What is “casus belli’?

April 21, 2022


2 min read

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Casus Belli is a Latin expression that translates as ‘occasion of war’, that refers to the events or acts that nations use to justify going to war. The origins of the phrase can be found in the writings of legal and political theorists such as Hugo Grotius, Cornelius van Bynkershoek and Jean-Jacques Burlamaqui. They and other writers in the 17th and 18th centuries developed the concept of ‘Just War’ and the foundations of International Law. The concept goes back even further to Thucydides, who wrote of ‘Proschema’ in the 5th Century BC, which are the stated reasons for waging a war.


When going to war, a nation’s government typically lays out its reasons for waging war, the way in which it intends to carry out the war and gives some methodology of de-escalation. This is done to show that the severity and impact of such a declaration is understood, and that the war is lawfully justified.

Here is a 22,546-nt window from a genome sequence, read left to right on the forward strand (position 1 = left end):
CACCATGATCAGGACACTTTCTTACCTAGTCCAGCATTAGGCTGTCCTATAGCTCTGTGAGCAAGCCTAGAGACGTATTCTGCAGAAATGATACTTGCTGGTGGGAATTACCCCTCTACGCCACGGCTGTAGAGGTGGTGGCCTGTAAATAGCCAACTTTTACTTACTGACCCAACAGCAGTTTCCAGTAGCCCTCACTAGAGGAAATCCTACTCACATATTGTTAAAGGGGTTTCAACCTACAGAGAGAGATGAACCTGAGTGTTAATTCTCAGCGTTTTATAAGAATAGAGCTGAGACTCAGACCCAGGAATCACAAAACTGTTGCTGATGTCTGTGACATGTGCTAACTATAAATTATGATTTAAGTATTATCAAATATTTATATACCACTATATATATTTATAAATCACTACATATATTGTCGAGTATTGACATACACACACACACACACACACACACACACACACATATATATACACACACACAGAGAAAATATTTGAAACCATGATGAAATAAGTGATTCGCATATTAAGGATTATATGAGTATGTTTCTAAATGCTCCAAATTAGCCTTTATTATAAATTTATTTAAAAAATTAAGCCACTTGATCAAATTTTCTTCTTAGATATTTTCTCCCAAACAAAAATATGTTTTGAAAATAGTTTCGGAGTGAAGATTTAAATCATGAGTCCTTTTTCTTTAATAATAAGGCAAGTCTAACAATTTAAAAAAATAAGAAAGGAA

Modern International Law sees only three valid justifications for going to war: in cases of self-defence, in the defence of an ally as required by the terms of a treaty or if approval has been granted by the United Nations. 

Casus Belli have been notable in several major conflicts. However, the Casus Belli will often only be a flashpoint that sets off a conflict that has already been building. For example, the Confederate attack on Fort Sumter served as the official Casus Belli for the American Civil War. But there was already simmering resentment and aggression between the northern and southern states. Casus Belli have in the past been such ambiguous and unidentifiable things as President Bush citing “democracy” as a casus belli for the Invasion of Panama in 1989.


Casus Belli, and the other associated terms mentioned previously, are important for budding international criminal or humanitarian lawyers to know and understand. The obvious question lurking in the background of these legal principles is, does the law really matter at all in these situations? Increasingly, nations no longer declare their reason for going to war due to the nature of war changing. Often countries will not be seeking to fight other countries, but instead they launch attacks in search of terrorist groups or other such organisations. Similarly, many argue that even when nations do declare legitimate casus belli, these are merely a disguise for the real motivations for going to war. Therefore, it’s always important to evaluate the stated casus belli in the wider political, social and legal context.

Report written by Hari Majumdar

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